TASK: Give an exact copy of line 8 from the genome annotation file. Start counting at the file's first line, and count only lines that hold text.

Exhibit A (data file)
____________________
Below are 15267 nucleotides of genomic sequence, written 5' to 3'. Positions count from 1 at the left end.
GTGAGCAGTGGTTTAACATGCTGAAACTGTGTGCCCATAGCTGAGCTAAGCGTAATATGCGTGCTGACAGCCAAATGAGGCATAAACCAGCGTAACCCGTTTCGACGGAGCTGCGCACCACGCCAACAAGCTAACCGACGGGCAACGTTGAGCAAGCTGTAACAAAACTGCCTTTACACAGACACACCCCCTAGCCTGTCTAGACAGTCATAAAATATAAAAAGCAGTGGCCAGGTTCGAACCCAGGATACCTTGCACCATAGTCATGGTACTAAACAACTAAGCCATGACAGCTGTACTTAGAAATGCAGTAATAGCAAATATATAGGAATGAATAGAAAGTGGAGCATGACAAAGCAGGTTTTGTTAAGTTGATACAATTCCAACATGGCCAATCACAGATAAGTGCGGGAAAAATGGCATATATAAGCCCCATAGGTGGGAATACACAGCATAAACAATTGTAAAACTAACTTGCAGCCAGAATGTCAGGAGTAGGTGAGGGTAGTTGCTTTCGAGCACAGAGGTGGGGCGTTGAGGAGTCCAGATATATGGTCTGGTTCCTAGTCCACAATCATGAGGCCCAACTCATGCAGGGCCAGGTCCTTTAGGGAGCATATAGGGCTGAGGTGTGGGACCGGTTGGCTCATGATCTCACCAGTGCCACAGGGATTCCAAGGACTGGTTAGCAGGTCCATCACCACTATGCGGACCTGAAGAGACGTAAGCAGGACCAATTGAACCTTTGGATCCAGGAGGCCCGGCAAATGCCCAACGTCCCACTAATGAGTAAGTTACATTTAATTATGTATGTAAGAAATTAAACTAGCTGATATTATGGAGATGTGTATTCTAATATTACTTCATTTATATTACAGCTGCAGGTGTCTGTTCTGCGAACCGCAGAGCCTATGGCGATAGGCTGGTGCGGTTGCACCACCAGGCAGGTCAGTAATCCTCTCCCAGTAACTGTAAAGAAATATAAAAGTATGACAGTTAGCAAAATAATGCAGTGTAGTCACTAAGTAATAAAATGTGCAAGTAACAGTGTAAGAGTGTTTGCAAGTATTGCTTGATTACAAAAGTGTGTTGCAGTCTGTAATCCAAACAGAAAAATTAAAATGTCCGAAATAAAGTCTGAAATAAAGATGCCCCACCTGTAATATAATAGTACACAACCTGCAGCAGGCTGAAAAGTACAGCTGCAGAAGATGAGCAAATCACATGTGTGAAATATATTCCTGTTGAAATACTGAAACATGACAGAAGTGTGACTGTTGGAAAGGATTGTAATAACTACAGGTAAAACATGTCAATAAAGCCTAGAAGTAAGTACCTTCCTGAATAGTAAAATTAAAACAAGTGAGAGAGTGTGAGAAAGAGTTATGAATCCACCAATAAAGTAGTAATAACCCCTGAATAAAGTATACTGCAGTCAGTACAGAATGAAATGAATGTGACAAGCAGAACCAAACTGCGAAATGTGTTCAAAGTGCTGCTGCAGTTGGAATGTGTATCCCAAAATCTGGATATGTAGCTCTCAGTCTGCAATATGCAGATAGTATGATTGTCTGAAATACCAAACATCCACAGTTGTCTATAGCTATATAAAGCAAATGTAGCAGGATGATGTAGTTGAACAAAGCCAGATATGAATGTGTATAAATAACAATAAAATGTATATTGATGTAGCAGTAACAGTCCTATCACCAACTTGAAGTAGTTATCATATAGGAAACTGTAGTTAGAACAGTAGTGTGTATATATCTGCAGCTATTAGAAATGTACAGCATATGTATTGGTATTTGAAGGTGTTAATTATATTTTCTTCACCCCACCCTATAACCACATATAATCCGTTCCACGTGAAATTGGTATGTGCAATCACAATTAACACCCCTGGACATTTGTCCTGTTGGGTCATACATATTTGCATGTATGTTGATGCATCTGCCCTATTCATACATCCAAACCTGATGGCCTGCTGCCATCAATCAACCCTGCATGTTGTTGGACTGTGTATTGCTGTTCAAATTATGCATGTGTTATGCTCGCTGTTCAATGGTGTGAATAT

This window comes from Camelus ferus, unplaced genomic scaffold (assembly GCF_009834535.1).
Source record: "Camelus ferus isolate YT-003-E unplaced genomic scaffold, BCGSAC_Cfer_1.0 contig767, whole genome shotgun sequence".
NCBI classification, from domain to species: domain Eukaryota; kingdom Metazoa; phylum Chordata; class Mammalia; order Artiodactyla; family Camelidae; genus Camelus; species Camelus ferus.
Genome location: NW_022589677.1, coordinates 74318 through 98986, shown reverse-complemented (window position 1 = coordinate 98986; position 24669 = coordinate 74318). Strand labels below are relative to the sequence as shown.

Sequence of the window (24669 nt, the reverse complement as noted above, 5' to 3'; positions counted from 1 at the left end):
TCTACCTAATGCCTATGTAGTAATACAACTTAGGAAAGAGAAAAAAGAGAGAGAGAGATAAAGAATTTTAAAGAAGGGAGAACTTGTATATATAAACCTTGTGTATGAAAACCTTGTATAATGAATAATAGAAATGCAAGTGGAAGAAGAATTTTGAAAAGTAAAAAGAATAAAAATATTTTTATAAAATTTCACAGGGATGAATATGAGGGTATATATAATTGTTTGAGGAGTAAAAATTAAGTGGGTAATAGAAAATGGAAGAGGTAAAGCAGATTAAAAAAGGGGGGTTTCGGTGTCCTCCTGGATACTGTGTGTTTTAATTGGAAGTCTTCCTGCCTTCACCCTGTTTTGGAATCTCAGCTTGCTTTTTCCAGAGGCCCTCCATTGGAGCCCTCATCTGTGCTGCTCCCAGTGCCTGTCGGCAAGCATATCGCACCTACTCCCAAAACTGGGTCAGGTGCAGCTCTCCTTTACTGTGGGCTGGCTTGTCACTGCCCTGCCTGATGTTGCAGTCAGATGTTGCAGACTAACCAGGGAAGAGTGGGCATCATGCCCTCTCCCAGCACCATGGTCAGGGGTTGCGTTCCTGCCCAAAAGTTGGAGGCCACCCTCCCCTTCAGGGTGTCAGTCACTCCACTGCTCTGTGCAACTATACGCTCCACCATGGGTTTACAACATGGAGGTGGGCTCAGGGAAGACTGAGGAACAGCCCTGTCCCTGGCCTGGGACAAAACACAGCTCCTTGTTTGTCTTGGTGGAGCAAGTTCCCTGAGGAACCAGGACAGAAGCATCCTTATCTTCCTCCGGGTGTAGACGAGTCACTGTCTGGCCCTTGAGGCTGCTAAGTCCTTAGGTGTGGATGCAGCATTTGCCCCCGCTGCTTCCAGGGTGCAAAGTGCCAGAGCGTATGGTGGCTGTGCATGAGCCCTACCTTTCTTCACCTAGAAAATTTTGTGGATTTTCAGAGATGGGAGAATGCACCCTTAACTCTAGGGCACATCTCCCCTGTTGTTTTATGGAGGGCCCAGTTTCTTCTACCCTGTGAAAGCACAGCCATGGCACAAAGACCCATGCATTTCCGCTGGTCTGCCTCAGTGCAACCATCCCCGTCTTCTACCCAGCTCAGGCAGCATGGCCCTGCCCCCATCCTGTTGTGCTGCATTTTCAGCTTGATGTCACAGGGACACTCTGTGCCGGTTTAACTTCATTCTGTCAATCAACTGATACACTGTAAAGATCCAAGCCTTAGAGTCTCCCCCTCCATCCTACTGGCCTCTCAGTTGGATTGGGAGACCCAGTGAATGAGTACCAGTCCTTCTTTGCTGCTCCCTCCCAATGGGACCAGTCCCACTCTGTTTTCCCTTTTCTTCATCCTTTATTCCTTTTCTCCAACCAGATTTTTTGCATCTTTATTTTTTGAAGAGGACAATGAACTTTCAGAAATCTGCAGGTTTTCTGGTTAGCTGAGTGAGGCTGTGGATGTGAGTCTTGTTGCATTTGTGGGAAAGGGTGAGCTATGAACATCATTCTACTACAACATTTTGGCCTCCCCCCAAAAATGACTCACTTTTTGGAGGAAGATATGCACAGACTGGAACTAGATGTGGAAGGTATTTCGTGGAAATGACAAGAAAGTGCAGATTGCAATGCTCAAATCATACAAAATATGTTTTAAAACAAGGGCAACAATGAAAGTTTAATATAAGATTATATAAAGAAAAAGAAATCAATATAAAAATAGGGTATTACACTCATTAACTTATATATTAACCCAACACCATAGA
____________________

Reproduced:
TCTACCTAATGCCTATGTAGTAATACAACTTAGGAAAGAGAAAAAAGAGAGAGAGAGATAAAGAATTTTAAAGAAGGGAGAACTTGTATATATAAACCTTGTGTATGAAAACCTTGTATAATGAATAATAGAAATGCAAGTGGAAGAAGAATTTTGAAAAGTAAAAAGAATAAAAATATTTTTATAAAATTTCACAGGGATGAATATGAGGGTATATATAATTGTTTGAGGAGTAAAAATTAAGTGGGTAATAGAAAATGGAAGAGGTAAAGCAGATTAAAAAAGGGGGGTTTCGGTGTCCTCCTGGATACTGTGTGTTTTAATTGGAAGTCTTCCTGCCTTCACCCTGTTTTGGAATCTCAGCTTGCTTTTTCCAGAGGCCCTCCATTGGAGCCCTCATCTGTGCTGCTCCCAGTGCCTGTCGGCAAGCATATCGCACCTACTCCCAAAACTGGGTCAGGTGCAGCTCTCCTTTACTGTGGGCTGGCTTGTCACTGCCCTGCCTGATGTTGCAGTCAGATGTTGCAGACTAACCAGGGAAGAGTGGGCATCATGCCCTCTCCCAGCACCATGGTCAGGGGTTGCGTTCCTGCCCAAAAGTTGGAGGCCACCCTCCCCTTCAGGGTGTCAGTCACTCCACTGCTCTGTGCAACTATACGCTCCACCATGGGTTTACAACATGGAGGTGGGCTCAGGGAAGACTGAGGAACAGCCCTGTCCCTGGCCTGGGACAAAACACAGCTCCTTGTTTGTCTTGGTGGAGCAAGTTCCCTGAGGAACCAGGACAGAAGCATCCTTATCTTCCTCCGGGTGTAGACGAGTCACTGTCTGGCCCTTGAGGCTGCTAAGTCCTTAGGTGTGGATGCAGCATTTGCCCCCGCTGCTTCCAGGGTGCAAAGTGCCAGAGCGTATGGTGGCTGTGCATGAGCCCTACCTTTCTTCACCTAGAAAATTTTGTGGATTTTCAGAGATGGGAGAATGCACCCTTAACTCTAGGGCACATCTCCCCTGTTGTTTTATGGAGGGCCCAGTTTCTTCTACCCTGTGAAAGCACAGCCATGGCACAAAGACCCATGCATTTCCGCTGGTCTGCCTCAGTGCAACCATCCCCGTCTTCTACCCAGCTCAGGCAGCATGGCCCTGCCCCCATCCTGTTGTGCTGCATTTTCAGCTTGATGTCACAGGGACACTCTGTGCCGGTTTAACTTCATTCTGTCAATCAACTGATACACTGTAAAGATCCAAGCCTTAGAGTCTCCCCCTCCATCCTACTGGCCTCTCAGTTGGATTGGGAGACCCAGTGAATGAGTACCAGTCCTTCTTTGCTGCTCCCTCCCAATGGGACCAGTCCCACTCTGTTTTCCCTTTTCTTCATCCTTTATTCCTTTTCTCCAACCAGATTTTTTGCATCTTTATTTTTTGAAGAGGACAATGAACTTTCAGAAATCTGCAGGTTTTCTGGTTAGCTGAGTGAGGCTGTGGATGTGAGTCTTGTTGCATTTGTGGGAAAGGGTGAGCTATGAACATCATTCTACTACAACATTTTGGCCTCCCCCCAAAAATGACTCACTTTTTGGAGGAAGATATGCACAGACTGGAACTAGATGTGGAAGGTATTTCGTGGAAATGACAAGAAAGTGCAGATTGCAATGCTCAAATCATACAAAATATGTTTTAAAACAAGGGCAACAATGAAAGTTTAATATAAGATTATATAAAGAAAAAGAAATCAATATAAAAATAGGGTATTACACTCATTAACTTATATATTAACCCAACACCATAGA